Did you know you can insert text before any new line with paragraph styles? The trick is to use numbered lists, and sneak the text into the numbering. This is especially useful in situations where you want to label phone numbers (as work, mobile, home, etc.) or any other information that repeats throughout your document. In this episode of InDesign Secrets, David Blatner shows you how to create a style, change the list type, and replace the numbering with the word, phrase, or even symbol you want to insert.
Posts Tagged ‘InDesign’
Many PDFs that begin their lives in Adobe InDesign are later sent to Acrobat, where they are given calculated fields, buttons, bookmarks, and other special features. If, at some point in the document’s life cycle, you need to update the text, an image, or another design element in InDesign—do you have to rebuild the document in Acrobat all over again? Not if you know this week’s InDesign secret! Anne-Marie Concepciòn introduces a little known Acrobat command called Replace, which allows you to refresh the design layer without messing with the interactive features. Learn how this trick works in this week’s free video.
Many word processors can mimic the look of highlighters—the florescent pens used to call attention to certain passages of text. InDesign doesn’t have this effect built in, but in this week’s InDesign Secrets, David Blatner shows you how to work around it. The key is creating a custom underline effect with a large, offset line weight. Watch the video below to learn the exact steps to highlighting text and building a highlighter character style so you can use the effect over and over again.
Adobe InDesign has a very complete and customizable group of keyboard shortcuts, but did you know they can be used contextually? That means the same keyboard shortcut can be used to invoke two different commands, depending on where you are in InDesign. The assignment changes based on whether you’re editing text, selecting objects, or have your cursor inside a table or dialog box. This is a very cool and overlooked option, which is why it’s one of Anne Marie Concepción’s favorite InDesign secrets. Find out how to assign keyboard shortcuts, and assign shortcuts to different contexts, by clicking on the free video below.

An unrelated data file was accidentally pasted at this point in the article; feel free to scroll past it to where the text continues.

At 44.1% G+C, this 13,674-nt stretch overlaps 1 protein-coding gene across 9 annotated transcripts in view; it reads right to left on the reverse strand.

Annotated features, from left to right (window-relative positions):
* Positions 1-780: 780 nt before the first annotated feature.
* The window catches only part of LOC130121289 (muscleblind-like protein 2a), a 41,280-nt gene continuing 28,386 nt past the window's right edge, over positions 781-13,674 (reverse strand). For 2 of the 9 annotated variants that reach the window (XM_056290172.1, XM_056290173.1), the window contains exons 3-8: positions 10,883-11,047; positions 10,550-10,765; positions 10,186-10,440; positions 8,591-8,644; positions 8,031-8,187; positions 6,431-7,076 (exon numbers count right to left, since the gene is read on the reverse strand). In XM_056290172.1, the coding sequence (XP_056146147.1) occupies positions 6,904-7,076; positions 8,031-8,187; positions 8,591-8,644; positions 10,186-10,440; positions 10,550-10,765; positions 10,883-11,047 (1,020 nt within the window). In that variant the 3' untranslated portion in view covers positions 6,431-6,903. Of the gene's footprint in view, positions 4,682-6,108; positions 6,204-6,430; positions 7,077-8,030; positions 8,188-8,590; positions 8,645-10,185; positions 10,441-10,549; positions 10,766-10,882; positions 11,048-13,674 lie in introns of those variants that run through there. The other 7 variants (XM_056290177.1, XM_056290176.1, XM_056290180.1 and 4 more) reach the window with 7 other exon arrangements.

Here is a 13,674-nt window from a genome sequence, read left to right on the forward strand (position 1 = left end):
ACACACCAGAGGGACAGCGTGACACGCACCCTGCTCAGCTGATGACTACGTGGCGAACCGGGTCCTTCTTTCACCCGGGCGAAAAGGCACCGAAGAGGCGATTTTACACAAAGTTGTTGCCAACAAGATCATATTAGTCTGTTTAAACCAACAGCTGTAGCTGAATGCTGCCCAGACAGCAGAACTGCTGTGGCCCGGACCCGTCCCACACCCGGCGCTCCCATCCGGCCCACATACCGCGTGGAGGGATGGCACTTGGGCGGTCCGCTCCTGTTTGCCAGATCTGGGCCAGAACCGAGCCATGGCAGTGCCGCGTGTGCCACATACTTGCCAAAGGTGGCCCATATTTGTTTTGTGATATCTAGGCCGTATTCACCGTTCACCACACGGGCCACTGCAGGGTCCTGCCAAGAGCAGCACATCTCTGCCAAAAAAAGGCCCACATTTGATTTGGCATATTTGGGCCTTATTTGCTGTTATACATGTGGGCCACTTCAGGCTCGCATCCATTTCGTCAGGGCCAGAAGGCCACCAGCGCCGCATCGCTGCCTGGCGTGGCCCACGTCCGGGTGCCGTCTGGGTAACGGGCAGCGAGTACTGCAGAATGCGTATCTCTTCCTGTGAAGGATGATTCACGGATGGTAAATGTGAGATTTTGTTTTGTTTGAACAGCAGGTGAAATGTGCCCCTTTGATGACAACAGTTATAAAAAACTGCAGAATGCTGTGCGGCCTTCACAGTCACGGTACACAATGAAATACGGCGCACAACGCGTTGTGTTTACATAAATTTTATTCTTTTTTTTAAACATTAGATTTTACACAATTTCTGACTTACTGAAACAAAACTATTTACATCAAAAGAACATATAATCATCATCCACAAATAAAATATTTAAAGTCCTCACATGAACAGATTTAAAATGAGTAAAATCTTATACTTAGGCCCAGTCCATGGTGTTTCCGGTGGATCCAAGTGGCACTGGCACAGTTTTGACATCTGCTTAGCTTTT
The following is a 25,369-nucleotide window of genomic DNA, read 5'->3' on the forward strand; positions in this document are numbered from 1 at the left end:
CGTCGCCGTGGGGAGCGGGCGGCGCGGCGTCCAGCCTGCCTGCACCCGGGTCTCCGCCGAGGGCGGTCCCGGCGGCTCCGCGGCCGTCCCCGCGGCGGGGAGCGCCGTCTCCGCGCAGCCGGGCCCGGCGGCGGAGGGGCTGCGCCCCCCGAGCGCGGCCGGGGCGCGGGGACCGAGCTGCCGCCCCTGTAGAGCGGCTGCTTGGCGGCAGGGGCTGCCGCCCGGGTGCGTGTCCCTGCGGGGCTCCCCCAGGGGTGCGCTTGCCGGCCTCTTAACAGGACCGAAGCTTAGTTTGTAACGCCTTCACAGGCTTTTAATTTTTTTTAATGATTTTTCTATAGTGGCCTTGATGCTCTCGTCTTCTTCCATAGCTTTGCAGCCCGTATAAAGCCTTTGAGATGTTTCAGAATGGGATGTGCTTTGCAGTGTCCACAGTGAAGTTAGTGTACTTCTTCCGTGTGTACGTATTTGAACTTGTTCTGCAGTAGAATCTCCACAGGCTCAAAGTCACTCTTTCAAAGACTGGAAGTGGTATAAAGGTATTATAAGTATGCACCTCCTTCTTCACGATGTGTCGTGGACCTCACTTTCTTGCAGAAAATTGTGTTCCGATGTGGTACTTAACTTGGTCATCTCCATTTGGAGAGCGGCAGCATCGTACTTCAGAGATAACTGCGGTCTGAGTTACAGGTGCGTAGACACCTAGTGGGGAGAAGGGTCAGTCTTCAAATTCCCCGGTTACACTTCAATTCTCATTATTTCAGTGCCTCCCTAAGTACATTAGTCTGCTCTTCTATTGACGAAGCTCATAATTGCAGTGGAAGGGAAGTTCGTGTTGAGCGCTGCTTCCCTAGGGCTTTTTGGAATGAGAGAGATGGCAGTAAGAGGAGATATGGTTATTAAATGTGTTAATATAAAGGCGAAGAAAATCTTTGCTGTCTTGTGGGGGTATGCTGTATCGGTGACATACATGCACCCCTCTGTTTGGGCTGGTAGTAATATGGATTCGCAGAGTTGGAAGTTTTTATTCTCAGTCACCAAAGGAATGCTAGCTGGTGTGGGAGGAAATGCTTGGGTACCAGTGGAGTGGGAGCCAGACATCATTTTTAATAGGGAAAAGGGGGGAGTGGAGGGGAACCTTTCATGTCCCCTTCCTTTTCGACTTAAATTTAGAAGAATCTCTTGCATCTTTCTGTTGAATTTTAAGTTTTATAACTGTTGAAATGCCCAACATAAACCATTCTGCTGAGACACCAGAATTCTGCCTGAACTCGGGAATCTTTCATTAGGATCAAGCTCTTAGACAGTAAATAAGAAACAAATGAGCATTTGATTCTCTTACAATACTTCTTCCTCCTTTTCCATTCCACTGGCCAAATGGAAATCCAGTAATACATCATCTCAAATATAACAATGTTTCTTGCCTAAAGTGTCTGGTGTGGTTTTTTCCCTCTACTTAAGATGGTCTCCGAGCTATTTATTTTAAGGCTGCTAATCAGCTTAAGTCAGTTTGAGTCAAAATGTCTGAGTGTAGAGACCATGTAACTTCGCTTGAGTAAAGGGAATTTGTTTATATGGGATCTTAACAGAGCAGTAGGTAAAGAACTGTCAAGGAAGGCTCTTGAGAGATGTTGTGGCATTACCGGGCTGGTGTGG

GREP (Global Regular Expression Parsing) is one of the most powerful features of Adobe InDesign, but it’s often overlooked since it hides within other capabilities like Find/Change and Paragraph Styles. Once you learn the basics of GREP, you might wonder how you ever worked without it.
If you’re not familiar with GREP and its relationship with InDesign, it’s used for both simple and complex text operations. Simply put, GREP lets you automate formatting and find/changing of text, based on patterns in the text.
The MiniBridge panel brings all the file management and review features of Adobe Bridge straight into InDesign. Anne-Marie Concepción shows you how to get the most from MiniBridge in this week’s InDesign Secrets, by adding favorite folders, placing images directly from the panel, finding linked images scattered across your hard drive, and more.
Adobe InDesign does footnotes well. Endnotes? Not so well—not at all, in fact. Anne-Marie Concepción has the solution for you in this week’s InDesign Secrets: a free script that converts footnotes to endnotes. It actually changes footnotes to styled cross-references at the end of your story, and reflows the text. The links to the cross-referenced destinations stay active when you export to the PDF and EPUB formats, too. (Be aware that these endnotes do not renumber when you add new entries, so it’s best to run the script after you have entered all of your footnotes.) Find out where to download the free script in this week’s free video.
This week marks the release of the final two videos in the InDesign FX series. And to say au revoir, I have an especially fun free video to share on creating a bobblehead effect. In the video, I show how to use Adobe InDesign animation tools to make the heads of an adorable pair of furry animals gently rock back and forth, just like a real bobblehead doll.
I know it’s very unlikely that you ever wished you knew how to create this effect in InDesign. But I hope you’ll watch the video and try it out—for two reasons. First, it’s pure fun and I’m sure you can get a laugh from your friends or coworkers by turning them into bobbleheads (or try some celebrity photos as source material). Second, this silly little project serves as a reminder of the main ideas I hoped to get across in the InDesign FX series: namely, to let your imagination run free, to push your tools to make them do the unexpected, and to create memorable visuals that are easy and fun to make.